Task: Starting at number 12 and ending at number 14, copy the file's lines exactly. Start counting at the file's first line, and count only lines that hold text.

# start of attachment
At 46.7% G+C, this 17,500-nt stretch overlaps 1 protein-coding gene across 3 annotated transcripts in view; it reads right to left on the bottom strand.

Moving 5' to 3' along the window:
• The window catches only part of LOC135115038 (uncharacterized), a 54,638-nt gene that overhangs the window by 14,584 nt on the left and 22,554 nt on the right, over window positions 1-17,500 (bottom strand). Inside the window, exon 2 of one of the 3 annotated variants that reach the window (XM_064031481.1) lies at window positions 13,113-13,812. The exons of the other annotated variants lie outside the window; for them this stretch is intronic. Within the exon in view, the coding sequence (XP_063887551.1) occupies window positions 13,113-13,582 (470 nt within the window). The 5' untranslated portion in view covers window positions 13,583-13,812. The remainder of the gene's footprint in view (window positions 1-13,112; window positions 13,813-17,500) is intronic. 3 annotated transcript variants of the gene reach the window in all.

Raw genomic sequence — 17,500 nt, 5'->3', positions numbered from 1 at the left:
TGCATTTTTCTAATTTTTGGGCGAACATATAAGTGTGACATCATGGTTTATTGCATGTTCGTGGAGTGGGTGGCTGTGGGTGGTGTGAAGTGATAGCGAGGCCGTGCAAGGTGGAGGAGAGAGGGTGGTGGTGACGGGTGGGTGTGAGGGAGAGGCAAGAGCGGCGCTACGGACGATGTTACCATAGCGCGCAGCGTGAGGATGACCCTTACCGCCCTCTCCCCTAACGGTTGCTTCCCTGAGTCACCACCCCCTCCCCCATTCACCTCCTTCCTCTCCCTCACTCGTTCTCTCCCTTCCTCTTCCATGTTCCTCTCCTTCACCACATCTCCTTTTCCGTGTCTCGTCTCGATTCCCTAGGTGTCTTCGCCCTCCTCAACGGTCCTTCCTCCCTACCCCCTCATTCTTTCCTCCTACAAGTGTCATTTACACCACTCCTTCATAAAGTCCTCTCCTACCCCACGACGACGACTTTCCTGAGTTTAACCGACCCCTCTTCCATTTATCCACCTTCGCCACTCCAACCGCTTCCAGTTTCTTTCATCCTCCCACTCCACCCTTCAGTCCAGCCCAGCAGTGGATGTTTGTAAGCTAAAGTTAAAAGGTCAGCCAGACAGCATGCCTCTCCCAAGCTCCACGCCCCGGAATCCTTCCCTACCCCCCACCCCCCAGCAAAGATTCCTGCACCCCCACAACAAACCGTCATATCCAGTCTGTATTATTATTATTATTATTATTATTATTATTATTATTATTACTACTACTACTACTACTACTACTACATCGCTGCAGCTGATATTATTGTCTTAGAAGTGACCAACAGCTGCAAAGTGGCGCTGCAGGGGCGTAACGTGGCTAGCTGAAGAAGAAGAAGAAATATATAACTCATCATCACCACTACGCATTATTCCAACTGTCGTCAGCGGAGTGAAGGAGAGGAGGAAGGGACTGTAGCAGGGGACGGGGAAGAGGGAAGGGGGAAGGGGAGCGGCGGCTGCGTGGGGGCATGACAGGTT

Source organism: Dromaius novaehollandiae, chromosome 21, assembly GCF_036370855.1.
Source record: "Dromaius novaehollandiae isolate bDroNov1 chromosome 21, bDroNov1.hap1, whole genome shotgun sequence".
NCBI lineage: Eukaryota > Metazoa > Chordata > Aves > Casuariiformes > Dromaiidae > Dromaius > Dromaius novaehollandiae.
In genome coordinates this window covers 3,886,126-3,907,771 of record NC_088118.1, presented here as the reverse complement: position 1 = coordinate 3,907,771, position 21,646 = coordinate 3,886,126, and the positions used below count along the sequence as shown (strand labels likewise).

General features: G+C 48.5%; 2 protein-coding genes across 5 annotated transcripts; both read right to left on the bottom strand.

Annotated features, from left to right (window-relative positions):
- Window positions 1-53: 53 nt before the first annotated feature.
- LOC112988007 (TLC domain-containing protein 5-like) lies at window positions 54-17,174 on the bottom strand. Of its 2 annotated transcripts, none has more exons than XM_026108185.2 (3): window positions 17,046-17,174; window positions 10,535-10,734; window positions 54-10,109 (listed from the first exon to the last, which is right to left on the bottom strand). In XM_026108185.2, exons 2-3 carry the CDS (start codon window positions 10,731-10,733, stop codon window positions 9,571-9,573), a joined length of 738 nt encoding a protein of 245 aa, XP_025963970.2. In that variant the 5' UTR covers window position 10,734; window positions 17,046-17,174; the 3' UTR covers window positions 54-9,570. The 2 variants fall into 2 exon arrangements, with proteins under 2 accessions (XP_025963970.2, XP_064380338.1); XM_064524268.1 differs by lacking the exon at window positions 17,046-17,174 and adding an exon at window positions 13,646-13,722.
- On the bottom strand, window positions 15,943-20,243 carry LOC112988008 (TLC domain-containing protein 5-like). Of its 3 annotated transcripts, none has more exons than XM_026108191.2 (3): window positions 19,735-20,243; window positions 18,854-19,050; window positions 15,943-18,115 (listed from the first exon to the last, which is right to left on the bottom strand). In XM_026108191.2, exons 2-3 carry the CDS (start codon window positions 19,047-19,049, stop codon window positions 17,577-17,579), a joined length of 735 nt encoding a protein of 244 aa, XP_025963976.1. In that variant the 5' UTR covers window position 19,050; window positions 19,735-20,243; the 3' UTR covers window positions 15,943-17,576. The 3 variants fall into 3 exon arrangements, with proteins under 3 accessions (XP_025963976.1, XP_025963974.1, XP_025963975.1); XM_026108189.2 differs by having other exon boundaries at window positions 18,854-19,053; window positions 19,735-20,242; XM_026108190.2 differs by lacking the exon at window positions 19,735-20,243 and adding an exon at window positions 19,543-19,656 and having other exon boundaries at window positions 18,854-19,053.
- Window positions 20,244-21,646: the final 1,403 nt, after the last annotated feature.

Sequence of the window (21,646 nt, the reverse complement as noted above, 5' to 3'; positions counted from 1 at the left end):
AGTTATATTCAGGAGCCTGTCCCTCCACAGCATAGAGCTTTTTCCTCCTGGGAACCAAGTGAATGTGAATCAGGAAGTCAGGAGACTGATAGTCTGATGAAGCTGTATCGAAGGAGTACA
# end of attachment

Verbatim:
- Window positions 1-53: 53 nt before the first annotated feature.
- LOC112988007 (TLC domain-containing protein 5-like) lies at window positions 54-17,174 on the bottom strand. Of its 2 annotated transcripts, none has more exons than XM_026108185.2 (3): window positions 17,046-17,174; window positions 10,535-10,734; window positions 54-10,109 (listed from the first exon to the last, which is right to left on the bottom strand). In XM_026108185.2, exons 2-3 carry the CDS (start codon window positions 10,731-10,733, stop codon window positions 9,571-9,573), a joined length of 738 nt encoding a protein of 245 aa, XP_025963970.2. In that variant the 5' UTR covers window position 10,734; window positions 17,046-17,174; the 3' UTR covers window positions 54-9,570. The 2 variants fall into 2 exon arrangements, with proteins under 2 accessions (XP_025963970.2, XP_064380338.1); XM_064524268.1 differs by lacking the exon at window positions 17,046-17,174 and adding an exon at window positions 13,646-13,722.
- On the bottom strand, window positions 15,943-20,243 carry LOC112988008 (TLC domain-containing protein 5-like). Of its 3 annotated transcripts, none has more exons than XM_026108191.2 (3): window positions 19,735-20,243; window positions 18,854-19,050; window positions 15,943-18,115 (listed from the first exon to the last, which is right to left on the bottom strand). In XM_026108191.2, exons 2-3 carry the CDS (start codon window positions 19,047-19,049, stop codon window positions 17,577-17,579), a joined length of 735 nt encoding a protein of 244 aa, XP_025963976.1. In that variant the 5' UTR covers window position 19,050; window positions 19,735-20,243; the 3' UTR covers window positions 15,943-17,576. The 3 variants fall into 3 exon arrangements, with proteins under 3 accessions (XP_025963976.1, XP_025963974.1, XP_025963975.1); XM_026108189.2 differs by having other exon boundaries at window positions 18,854-19,053; window positions 19,735-20,242; XM_026108190.2 differs by lacking the exon at window positions 19,735-20,243 and adding an exon at window positions 19,543-19,656 and having other exon boundaries at window positions 18,854-19,053.